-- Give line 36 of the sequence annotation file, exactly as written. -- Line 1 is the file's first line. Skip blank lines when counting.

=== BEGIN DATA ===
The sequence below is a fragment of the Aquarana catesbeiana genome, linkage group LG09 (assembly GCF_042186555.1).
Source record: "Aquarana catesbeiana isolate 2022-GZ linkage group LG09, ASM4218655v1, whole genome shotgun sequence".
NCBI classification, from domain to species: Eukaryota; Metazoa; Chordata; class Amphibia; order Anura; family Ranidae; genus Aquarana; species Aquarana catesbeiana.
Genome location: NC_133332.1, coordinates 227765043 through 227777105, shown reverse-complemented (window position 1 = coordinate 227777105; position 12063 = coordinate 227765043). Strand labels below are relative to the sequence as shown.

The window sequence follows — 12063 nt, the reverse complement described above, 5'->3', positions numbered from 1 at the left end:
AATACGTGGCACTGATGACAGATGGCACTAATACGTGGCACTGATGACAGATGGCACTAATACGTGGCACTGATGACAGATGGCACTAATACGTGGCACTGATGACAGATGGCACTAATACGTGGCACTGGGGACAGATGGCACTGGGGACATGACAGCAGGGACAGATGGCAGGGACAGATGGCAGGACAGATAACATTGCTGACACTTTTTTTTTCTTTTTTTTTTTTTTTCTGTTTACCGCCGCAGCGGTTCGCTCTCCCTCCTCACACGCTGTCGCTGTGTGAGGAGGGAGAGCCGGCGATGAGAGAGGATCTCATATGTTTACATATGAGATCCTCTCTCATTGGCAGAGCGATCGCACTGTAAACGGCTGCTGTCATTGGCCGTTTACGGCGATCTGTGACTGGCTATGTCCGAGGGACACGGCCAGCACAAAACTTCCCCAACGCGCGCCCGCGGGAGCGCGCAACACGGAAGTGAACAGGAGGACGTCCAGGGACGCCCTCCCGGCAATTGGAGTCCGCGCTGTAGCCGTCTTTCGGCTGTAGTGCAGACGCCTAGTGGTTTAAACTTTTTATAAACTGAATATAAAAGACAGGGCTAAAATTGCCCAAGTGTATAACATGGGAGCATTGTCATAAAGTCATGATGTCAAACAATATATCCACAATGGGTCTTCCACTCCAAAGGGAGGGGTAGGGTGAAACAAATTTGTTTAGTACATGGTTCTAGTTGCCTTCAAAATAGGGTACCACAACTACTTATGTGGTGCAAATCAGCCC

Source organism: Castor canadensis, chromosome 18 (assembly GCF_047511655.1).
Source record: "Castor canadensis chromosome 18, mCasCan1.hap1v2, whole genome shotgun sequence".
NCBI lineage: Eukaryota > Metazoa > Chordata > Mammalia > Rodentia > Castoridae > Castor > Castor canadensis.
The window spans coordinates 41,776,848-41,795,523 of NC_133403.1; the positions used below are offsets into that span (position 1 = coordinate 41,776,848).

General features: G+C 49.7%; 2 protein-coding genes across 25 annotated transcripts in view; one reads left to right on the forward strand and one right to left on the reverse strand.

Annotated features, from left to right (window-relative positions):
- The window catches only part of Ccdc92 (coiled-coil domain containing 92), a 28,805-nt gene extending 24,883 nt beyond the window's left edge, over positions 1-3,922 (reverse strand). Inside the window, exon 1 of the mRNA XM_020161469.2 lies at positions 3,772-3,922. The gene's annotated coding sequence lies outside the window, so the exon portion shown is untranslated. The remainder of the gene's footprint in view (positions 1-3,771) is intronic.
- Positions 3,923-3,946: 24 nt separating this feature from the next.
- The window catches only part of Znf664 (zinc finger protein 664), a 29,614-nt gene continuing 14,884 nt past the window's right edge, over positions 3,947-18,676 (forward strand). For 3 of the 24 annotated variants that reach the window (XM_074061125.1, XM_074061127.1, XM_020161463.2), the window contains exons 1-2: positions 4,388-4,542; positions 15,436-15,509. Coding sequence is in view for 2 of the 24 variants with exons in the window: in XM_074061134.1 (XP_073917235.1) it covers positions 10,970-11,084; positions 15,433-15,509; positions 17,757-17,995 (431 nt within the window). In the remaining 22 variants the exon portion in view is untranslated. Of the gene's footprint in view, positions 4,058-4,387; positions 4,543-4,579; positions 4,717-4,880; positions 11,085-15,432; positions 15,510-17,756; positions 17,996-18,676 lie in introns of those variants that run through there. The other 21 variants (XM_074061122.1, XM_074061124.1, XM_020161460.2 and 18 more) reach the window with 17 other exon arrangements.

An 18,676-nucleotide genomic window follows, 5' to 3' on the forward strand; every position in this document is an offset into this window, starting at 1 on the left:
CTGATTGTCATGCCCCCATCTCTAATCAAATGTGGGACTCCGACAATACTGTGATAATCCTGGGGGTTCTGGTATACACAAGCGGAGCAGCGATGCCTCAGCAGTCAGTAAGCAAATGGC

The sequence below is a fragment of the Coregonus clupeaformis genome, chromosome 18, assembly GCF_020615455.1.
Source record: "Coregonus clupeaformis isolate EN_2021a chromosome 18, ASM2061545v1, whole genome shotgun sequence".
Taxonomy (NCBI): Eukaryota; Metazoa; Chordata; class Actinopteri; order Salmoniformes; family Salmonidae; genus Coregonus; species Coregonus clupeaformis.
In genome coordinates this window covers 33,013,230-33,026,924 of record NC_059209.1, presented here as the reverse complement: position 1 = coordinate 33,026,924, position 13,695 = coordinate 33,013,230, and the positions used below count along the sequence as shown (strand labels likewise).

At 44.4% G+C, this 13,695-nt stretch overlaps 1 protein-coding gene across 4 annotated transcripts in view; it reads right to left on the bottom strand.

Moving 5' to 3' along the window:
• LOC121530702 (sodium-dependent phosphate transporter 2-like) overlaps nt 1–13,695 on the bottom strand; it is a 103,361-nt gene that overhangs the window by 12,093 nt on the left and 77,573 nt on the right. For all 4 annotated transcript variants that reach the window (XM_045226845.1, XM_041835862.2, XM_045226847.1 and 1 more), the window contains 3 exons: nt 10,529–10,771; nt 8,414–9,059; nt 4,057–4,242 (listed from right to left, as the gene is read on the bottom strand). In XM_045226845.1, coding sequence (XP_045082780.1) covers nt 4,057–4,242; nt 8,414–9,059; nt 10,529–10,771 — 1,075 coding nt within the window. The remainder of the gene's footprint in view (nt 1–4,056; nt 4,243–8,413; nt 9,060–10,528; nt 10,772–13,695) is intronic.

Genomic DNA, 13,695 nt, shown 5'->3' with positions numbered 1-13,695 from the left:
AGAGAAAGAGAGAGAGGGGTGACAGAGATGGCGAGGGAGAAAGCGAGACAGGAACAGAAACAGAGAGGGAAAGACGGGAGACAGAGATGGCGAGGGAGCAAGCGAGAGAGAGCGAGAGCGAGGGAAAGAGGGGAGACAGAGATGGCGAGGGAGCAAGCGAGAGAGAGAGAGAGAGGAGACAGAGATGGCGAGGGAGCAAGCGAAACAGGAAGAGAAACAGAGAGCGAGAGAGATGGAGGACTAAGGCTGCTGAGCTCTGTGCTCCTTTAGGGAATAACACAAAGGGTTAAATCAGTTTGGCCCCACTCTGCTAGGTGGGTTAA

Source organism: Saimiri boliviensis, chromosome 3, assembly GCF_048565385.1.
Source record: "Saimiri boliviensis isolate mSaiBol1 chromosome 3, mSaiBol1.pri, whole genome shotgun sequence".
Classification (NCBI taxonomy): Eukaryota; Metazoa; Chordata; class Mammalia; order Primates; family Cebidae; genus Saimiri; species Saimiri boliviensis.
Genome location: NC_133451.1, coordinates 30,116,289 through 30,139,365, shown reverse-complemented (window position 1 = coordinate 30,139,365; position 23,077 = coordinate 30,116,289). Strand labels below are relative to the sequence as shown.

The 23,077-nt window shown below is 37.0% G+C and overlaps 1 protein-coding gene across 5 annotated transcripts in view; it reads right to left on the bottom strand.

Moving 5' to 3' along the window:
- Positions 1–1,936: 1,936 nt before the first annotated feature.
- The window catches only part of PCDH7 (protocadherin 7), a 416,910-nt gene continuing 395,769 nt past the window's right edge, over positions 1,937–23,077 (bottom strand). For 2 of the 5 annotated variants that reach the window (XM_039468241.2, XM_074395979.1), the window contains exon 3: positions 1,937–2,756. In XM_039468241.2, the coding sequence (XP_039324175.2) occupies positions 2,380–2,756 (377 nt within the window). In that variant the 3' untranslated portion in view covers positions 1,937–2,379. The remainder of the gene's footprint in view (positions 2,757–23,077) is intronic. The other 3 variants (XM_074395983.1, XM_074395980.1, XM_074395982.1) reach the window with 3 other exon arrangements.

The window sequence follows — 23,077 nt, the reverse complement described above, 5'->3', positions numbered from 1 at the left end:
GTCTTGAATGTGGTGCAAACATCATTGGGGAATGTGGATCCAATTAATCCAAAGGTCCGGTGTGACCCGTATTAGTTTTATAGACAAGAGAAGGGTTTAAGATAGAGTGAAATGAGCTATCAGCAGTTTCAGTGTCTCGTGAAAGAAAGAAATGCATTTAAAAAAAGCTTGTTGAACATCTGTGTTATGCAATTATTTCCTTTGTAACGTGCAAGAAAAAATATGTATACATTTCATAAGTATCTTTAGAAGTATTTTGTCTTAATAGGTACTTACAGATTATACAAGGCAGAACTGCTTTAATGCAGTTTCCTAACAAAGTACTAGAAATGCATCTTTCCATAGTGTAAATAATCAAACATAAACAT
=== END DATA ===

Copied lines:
GTCTTGAATGTGGTGCAAACATCATTGGGGAATGTGGATCCAATTAATCCAAAGGTCCGGTGTGACCCGTATTAGTTTTATAGACAAGAGAAGGGTTTAAGATAGAGTGAAATGAGCTATCAGCAGTTTCAGTGTCTCGTGAAAGAAAGAAATGCATTTAAAAAAAGCTTGTTGAACATCTGTGTTATGCAATTATTTCCTTTGTAACGTGCAAGAAAAAATATGTATACATTTCATAAGTATCTTTAGAAGTATTTTGTCTTAATAGGTACTTACAGATTATACAAGGCAGAACTGCTTTAATGCAGTTTCCTAACAAAGTACTAGAAATGCATCTTTCCATAGTGTAAATAATCAAACATAAACAT